Hey ya'll! We are back for week 4 of Stand Up and Shout Out guest blogger series! This weeks teacher rock star is Laura from Ms.Pretzel's 2nd Grade Bugs. Today Laura will be sharing some wonderful tips to kick start your readers workshop at the beginning of the year.
My name is Laura K. (Ms. Pretzel) and I blog over at Ms. Pretzel's 2nd Grade Bugs. I'm excited to guest blog with Marcy at Saddle Up for Second!
My goal is to develop readers and writers who are engaged, reflective, and are developing a lifelong love of literacy. It's important to get to know your readers interest areas and reading habits. This is a great source of information as you develop lessons for your students. Jennifer Serravalle just recently released two great books The Literacy Teacher's Playbook for K-2 (2014) and 3-5 (2013) and The Reading Strategies Book (2015). Click here to learn more about her. Jennifer has some great tips!
I created a FREEBIE here that is a form I learned about from Jennifer about how to record observations about student engagement during Reading. If you use Daily 5, I observe during Read To Self during those first week or two of school. I also conduct reading interviews and make general observations about our conversations those first few weeks.
It's important to take your time introducing your classroom library to your students. I often start by having my students bring in their favorite books (an idea I got from Kathy Collins--Growing Readers). It's a great way to get to know the students.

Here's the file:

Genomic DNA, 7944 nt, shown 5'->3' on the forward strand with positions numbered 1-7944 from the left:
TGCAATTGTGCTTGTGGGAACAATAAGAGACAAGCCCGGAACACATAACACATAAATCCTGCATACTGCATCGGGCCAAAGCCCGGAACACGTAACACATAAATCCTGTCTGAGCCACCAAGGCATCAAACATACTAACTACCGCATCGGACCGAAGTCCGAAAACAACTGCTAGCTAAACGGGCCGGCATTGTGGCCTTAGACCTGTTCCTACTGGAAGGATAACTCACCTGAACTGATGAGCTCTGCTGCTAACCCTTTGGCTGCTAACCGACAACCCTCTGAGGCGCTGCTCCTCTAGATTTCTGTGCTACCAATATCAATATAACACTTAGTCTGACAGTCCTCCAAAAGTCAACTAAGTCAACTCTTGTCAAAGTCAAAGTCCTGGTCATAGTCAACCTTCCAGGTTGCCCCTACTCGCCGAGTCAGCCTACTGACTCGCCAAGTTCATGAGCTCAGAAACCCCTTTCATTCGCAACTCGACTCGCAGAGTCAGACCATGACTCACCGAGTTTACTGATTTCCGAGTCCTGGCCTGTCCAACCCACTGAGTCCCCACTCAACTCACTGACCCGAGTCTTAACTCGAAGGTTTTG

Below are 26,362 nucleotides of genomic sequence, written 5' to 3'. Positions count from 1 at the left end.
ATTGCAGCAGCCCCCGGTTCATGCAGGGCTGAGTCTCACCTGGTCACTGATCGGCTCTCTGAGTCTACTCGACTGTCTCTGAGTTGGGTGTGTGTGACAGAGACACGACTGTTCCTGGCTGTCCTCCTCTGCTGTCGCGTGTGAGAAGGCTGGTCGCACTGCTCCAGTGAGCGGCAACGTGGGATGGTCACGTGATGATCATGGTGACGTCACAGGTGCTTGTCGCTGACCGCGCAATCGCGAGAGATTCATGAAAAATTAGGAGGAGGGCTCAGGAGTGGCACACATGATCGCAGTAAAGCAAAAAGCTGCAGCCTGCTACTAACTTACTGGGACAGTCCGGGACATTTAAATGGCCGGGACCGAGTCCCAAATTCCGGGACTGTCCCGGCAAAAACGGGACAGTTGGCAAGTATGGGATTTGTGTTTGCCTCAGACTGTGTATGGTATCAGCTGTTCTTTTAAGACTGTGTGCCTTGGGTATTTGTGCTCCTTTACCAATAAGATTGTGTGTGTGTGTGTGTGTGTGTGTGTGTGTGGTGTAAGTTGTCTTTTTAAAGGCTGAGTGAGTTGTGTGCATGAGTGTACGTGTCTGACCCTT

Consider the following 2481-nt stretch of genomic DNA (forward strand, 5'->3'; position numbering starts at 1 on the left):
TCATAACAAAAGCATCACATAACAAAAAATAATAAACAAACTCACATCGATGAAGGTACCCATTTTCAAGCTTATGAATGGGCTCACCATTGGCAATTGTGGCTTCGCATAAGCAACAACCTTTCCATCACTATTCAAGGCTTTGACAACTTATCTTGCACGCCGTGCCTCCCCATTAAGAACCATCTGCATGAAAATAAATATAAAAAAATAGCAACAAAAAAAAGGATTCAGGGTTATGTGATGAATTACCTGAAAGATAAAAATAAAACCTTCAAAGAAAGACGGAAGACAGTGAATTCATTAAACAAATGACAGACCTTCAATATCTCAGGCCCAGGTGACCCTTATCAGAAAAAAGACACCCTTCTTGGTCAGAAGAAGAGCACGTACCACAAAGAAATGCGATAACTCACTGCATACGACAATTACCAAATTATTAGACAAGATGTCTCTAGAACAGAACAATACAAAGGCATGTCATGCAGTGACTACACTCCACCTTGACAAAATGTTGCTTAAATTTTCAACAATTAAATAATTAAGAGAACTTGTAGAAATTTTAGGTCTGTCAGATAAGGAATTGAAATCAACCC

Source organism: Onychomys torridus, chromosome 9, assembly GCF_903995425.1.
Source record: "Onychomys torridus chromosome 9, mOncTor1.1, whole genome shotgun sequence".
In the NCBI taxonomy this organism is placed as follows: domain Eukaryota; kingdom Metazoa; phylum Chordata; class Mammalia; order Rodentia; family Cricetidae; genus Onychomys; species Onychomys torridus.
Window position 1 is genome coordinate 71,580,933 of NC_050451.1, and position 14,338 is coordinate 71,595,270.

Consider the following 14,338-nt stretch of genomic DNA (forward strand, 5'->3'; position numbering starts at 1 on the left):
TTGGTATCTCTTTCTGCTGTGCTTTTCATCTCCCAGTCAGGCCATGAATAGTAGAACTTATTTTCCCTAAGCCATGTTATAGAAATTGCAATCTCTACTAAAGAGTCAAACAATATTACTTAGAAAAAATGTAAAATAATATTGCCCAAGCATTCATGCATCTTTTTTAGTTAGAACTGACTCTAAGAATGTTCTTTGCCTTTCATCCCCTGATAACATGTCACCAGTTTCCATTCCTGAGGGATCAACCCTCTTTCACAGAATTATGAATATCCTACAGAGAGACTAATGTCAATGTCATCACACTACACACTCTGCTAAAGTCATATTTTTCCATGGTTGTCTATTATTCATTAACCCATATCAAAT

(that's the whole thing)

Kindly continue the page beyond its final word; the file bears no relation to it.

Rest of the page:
One of my students and I discovered that our favorite book series was the same (Little House on the Prarie) this year, while I learned another loved joke books. There are many ways to ease them in to your classroom library. I read the book Library Lion by Michelle Knudsen as a way to talk about treating books with respect and kindness, but it is also a way to talk about how the library is a treasure box with adventures and stories just waiting to be discovered! It's my favorite part of the classroom!
There are so many options and ways to set up your Reading Workshop and I would be remiss to not mention the fabulous work of authors like the great Lucy Calkins, but I also truly love the setup that the 2 Sisters have passed on through their books The Daily 5 and CAFE. If you haven't checked them out or been to one of their conferences, you should!
They are phenomenal. I have heard from teachers and parents about the positive impact The Daily 5 & CAFE lessons and structure have had on their student's independent reading strategies. Their website is chock full of over 2600 lessons (videos too) that show you how to launch it in your classroom. I have been using it the past 6 1/2 years (thanks to my teaching buddy T-Mac!!) with great success (in my humble opinion) :)
My biggest tip is to start SMALL. Take your time and ease into what works for you. My first year I launched it mid-year and it was still awesome! The 5 components are what research has shown are best practices for developing strong readers and writers (Read to Self, Read to Someone, Word Work, Work on Writing, & Listen to Reading).